By Ryan Roemerman, Executive Director, LGBTQ Institute – National Center for Civil and Human Rights
From a young age, transgender people are targeted for harassment, discrimination and violence, simply because of who they are. According to the National Center for Transgender Equality, 80% of those in Georgia who were out, or perceived as transgender, between Kindergarten and Grade 12 (K–12) experienced some form of mistreatment. These acts of discrimination included verbal harassment, prohibitions on dress according gender identity, harsh discipline, and physical & sexual assault because people thought they were transgender.
It is no wonder then why young transgender people are aware of their transgender identity at a younger age but are not coming out earlier. Findings from the LGBTQ Institute’s Southern Survey show that transgender young people (ages 18-29) were two times more likely to be self-aware of their transgender status than older respondents were when they were in high school, but still report roughly equivalent levels of “outness” at school today. While there is more attention to transgender issues today, ignorance still remains. More than two-dozen anti-transgender youth in sports bills and more than 100 anti-transgender pieces of legislation were proposed across 30+ states in 2021 alone.
Such anti-transgender policy-making sows misinformation about transgender people and contributes to harassment and discrimination. The LGBTQ Institute Southern Survey found that nearly half (46.8%) of respondents were subject to slurs and jokes while more than a third (35.7%) reported being rejected by a friend or family member. This rejection can take the form of transgender young people being kicked-out of their homes. According to the National Center for Transgender Equality 27% of transgender respondents who experienced homelessness in the past year avoided staying in a shelter because they feared being mistreated as a transgender person; 19% experienced homelessness in the past year because of being transgender.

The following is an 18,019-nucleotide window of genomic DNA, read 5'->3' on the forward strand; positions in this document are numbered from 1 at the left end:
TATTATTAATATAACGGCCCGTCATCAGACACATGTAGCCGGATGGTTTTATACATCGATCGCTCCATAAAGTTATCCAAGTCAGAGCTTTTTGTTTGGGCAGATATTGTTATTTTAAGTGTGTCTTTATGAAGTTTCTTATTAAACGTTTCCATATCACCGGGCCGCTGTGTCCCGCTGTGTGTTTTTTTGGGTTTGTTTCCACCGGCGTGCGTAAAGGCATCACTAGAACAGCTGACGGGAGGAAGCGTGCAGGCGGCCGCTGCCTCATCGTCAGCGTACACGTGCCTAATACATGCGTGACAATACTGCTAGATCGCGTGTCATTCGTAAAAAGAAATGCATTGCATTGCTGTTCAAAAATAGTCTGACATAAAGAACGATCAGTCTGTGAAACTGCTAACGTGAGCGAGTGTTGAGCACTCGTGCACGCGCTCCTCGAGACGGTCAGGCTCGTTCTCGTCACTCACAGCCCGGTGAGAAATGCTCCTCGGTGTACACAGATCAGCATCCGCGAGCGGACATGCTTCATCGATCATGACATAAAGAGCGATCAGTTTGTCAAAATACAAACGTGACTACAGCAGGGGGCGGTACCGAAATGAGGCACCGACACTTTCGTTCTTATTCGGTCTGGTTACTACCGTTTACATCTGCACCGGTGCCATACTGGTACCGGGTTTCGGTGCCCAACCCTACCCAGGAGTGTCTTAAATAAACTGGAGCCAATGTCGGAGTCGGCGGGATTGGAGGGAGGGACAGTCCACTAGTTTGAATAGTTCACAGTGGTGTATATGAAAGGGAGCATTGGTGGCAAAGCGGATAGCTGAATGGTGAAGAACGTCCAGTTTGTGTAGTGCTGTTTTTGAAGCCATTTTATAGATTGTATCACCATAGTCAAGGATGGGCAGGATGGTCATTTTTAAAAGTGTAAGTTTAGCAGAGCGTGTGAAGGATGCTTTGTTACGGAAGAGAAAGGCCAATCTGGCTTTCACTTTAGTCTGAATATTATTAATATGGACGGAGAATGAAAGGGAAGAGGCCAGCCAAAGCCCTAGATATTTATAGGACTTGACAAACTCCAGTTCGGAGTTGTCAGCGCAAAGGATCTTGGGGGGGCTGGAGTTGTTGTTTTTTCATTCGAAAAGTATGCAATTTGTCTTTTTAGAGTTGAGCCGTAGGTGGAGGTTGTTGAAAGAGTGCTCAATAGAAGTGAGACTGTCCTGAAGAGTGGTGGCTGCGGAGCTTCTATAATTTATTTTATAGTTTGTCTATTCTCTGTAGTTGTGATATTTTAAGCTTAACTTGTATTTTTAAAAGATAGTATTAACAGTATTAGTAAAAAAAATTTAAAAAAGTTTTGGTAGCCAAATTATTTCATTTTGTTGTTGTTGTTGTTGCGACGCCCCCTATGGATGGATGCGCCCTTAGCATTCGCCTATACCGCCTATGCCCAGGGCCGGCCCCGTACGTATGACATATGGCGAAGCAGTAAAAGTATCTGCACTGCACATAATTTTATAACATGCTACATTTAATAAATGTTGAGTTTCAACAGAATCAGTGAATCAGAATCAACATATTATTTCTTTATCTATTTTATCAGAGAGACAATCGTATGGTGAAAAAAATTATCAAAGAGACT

The most recent Atlanta Youth Count, found the majority of respondents (56%) were Black LGBTQ+ youth. The survey described the risk factors for sex and labor trafficking among youth:
- Lesbian, gay and bisexual identity
- Transgender identity
- Experiences of longer periods of homelessness
- High levels of childhood trauma
- Previous childhood systems involvement (such as Department of Family and Children Services or Department of Juvenile Justice)
Because of the factors above, these youth require special attention as well as services that are grounded in trauma-informed care principles.
To ensure this, the LGBTQ Institute at the National Center for Civil and Human Rights is serving as one of the partners in Sparking Systemic Change to identify the immediate needs of trans girls, up to age 25, who are at risk of or experiencing commercial sexual exploitation (CSE) in Fulton County. A key aspect of our work within the partnership will be to elevate the importance of survivor leadership including the inclusion of transgender survivors on our advisory board by convening a group of transgender youth who will provide insights on what impact interventions, preventions and ongoing support will make a difference in the lives of trans girls who are at risk of, experiencing, or seeking to heal from sexual exploitation. This work will allow providers to hear the wisdom and understanding into the lives and experiences of survivors to ensure that our outcomes will transform systems that historically have discriminated against transgender people.